Tuesday, November 10, 2009
*Coopération plus étroite pour prévenir la violence des hommes en discussion au sein de l’UE...*
***Comment poursuivre, au niveau européen, les travaux visant à prévenir et lutter contre la violence des hommes à l’égard des femmes ? Quelles méthodes, quelles stratégies sont les plus applicables ? Telles ont été quelques unes des questions discutées par les représentants de l’UE, des Nations unies, du Conseil de l’Europe et d’ONG à une conférence d’experts. (en anglais)
The day opened with a description by Sylvia Walby, Professor of Gender Research at Lancaster University, of current work at EU level to counter men's violence against women, comparing this with work in the UN and the Council of Europe, both of which have come further as regards legally binding measures and monitoring mechanisms.
The Daphne Programme against men's violence
At present legislation in the EU concerning men's violence against women is at national level and the work being done at EU level consists largely of the European Commission's Daphne Programme, which was started in 1997 and which supports concrete projects aimed at preventing and combating men's violence against women and children. The Daphne Programme has entered its third phase, which will run up to 2013 and will distribute EUR 16.5 million every year to non-governmental organisations and local authorities that run projects to combat men's violence against women and children.
"The Daphne Programme is impressive and of great importance for increasing knowledge and exchange of experience, above all in civil society. It has also contributed to developing policies and strategies at national level," emphasised Professor Walby.
Cooperation raises issues
The form that stronger and more widespread cooperation for preventing and combating men's violence against women at EU level could take is not uncomplicated and raises a number of issues, which was clearly shown by Professor Walby's presentation.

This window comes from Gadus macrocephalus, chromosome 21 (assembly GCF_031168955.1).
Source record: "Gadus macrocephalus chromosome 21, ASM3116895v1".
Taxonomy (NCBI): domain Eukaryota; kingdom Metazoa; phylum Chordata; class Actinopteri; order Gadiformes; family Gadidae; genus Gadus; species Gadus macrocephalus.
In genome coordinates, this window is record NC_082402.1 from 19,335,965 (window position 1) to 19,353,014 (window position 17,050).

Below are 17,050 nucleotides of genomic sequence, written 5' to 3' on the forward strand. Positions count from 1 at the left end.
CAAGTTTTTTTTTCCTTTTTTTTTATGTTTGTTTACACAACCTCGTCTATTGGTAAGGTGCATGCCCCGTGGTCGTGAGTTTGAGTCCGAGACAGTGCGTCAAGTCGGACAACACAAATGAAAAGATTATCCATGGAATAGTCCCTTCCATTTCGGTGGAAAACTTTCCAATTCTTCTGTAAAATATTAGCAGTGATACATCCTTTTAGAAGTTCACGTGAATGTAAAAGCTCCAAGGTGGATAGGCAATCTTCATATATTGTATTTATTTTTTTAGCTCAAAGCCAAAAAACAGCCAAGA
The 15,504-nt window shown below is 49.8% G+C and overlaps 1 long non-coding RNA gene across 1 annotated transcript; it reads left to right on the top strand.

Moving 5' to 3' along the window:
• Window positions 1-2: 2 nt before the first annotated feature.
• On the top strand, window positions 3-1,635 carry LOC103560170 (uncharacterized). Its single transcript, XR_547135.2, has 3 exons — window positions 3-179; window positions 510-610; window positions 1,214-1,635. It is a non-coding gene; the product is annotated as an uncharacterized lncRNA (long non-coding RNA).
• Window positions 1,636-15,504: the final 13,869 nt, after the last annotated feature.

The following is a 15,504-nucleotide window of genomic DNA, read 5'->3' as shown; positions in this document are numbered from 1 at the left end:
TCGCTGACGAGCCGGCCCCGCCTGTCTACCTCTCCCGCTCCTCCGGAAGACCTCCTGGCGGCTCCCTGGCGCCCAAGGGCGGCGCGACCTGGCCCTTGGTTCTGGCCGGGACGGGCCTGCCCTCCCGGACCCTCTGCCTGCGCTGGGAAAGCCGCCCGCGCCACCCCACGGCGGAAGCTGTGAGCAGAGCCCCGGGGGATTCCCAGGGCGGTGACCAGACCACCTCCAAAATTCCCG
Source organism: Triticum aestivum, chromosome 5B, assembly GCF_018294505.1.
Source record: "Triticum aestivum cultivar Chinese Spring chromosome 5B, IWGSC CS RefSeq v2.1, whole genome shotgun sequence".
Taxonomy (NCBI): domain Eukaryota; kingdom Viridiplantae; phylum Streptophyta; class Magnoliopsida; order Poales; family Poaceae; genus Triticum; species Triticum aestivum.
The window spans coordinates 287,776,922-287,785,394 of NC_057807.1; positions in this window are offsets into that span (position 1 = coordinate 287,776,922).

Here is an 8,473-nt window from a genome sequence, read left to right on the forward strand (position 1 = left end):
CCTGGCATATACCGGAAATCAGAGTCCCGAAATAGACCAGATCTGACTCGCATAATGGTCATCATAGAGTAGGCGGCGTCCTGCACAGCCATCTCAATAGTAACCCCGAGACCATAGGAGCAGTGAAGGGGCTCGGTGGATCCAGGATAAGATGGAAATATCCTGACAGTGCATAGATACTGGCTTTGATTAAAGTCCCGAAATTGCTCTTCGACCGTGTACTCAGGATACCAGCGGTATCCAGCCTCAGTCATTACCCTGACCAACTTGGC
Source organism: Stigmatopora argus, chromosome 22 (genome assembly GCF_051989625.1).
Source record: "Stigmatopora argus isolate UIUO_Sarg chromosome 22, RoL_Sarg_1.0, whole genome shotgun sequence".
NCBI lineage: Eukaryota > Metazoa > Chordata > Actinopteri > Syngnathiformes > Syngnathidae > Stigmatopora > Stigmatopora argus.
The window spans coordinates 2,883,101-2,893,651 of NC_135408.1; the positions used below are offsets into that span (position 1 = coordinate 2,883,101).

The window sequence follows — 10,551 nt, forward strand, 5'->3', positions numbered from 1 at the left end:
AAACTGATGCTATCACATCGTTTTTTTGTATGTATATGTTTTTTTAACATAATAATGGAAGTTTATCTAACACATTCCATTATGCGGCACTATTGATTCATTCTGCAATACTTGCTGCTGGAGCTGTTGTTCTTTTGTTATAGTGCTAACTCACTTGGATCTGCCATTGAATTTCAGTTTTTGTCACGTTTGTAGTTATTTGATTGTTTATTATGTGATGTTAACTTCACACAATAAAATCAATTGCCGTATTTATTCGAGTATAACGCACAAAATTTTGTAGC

"If there is to be common work on combating men's violence against women, how should knowledge, coordination and methods for measuring violence then be developed? Through legislation or common strategies and goals?" This was one of the questions Professor Walby put to the audience.
Today facts and statistics on men's violence against women is an underdeveloped area in the EU. To carry out strategic and long-term work there must be reliable and comparable statistics, surveys that are repeated over time and common indicators. Professor Walby pointed out that it is necessary for example to be able to evaluate whether violence against women is decreasing or increasing and to gain knowledge of the effects of different policies and strategies.
Feasibility study planned
Ingrid Bellander-Todino, programme coordinator of the Daphne Programme, related that the Commission will shortly be starting a feasibility study on standardisation of national legislation on gender-related violence and violence against children. The feasibility study will include surveying and analysing how the 27 EU Member States implement legislation on men's violence and will investigate important conditions for developing common minimum standards. The study is also to provide a realistic timeframe for the possible introduction of such standards.